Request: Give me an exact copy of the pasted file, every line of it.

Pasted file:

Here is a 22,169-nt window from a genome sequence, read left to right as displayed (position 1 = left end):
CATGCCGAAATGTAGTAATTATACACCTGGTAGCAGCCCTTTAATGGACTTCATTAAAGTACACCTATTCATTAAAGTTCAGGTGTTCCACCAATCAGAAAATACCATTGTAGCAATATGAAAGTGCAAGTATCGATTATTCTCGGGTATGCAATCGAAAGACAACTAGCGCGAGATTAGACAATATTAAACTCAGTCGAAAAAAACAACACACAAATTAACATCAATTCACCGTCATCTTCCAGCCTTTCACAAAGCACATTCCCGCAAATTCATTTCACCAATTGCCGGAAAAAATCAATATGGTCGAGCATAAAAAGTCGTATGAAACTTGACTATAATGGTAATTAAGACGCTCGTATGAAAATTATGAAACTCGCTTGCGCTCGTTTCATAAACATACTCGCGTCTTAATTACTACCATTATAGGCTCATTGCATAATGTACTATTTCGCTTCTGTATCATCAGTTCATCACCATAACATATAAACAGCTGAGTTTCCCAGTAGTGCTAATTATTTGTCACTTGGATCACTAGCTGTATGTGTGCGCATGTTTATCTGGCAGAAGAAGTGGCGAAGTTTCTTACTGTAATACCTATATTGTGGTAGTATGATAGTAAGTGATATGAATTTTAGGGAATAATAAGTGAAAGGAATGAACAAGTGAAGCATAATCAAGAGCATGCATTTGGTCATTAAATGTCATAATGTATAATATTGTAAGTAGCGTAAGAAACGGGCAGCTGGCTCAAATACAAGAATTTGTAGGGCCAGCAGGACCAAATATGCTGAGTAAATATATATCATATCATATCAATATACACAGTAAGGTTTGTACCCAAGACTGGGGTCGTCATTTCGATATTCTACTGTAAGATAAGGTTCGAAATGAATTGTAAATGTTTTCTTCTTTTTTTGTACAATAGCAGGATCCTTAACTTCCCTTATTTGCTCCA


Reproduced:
Here is a 22,169-nt window from a genome sequence, read left to right as displayed (position 1 = left end):
CATGCCGAAATGTAGTAATTATACACCTGGTAGCAGCCCTTTAATGGACTTCATTAAAGTACACCTATTCATTAAAGTTCAGGTGTTCCACCAATCAGAAAATACCATTGTAGCAATATGAAAGTGCAAGTATCGATTATTCTCGGGTATGCAATCGAAAGACAACTAGCGCGAGATTAGACAATATTAAACTCAGTCGAAAAAAACAACACACAAATTAACATCAATTCACCGTCATCTTCCAGCCTTTCACAAAGCACATTCCCGCAAATTCATTTCACCAATTGCCGGAAAAAATCAATATGGTCGAGCATAAAAAGTCGTATGAAACTTGACTATAATGGTAATTAAGACGCTCGTATGAAAATTATGAAACTCGCTTGCGCTCGTTTCATAAACATACTCGCGTCTTAATTACTACCATTATAGGCTCATTGCATAATGTACTATTTCGCTTCTGTATCATCAGTTCATCACCATAACATATAAACAGCTGAGTTTCCCAGTAGTGCTAATTATTTGTCACTTGGATCACTAGCTGTATGTGTGCGCATGTTTATCTGGCAGAAGAAGTGGCGAAGTTTCTTACTGTAATACCTATATTGTGGTAGTATGATAGTAAGTGATATGAATTTTAGGGAATAATAAGTGAAAGGAATGAACAAGTGAAGCATAATCAAGAGCATGCATTTGGTCATTAAATGTCATAATGTATAATATTGTAAGTAGCGTAAGAAACGGGCAGCTGGCTCAAATACAAGAATTTGTAGGGCCAGCAGGACCAAATATGCTGAGTAAATATATATCATATCATATCAATATACACAGTAAGGTTTGTACCCAAGACTGGGGTCGTCATTTCGATATTCTACTGTAAGATAAGGTTCGAAATGAATTGTAAATGTTTTCTTCTTTTTTTGTACAATAGCAGGATCCTTAACTTCCCTTATTTGCTCCA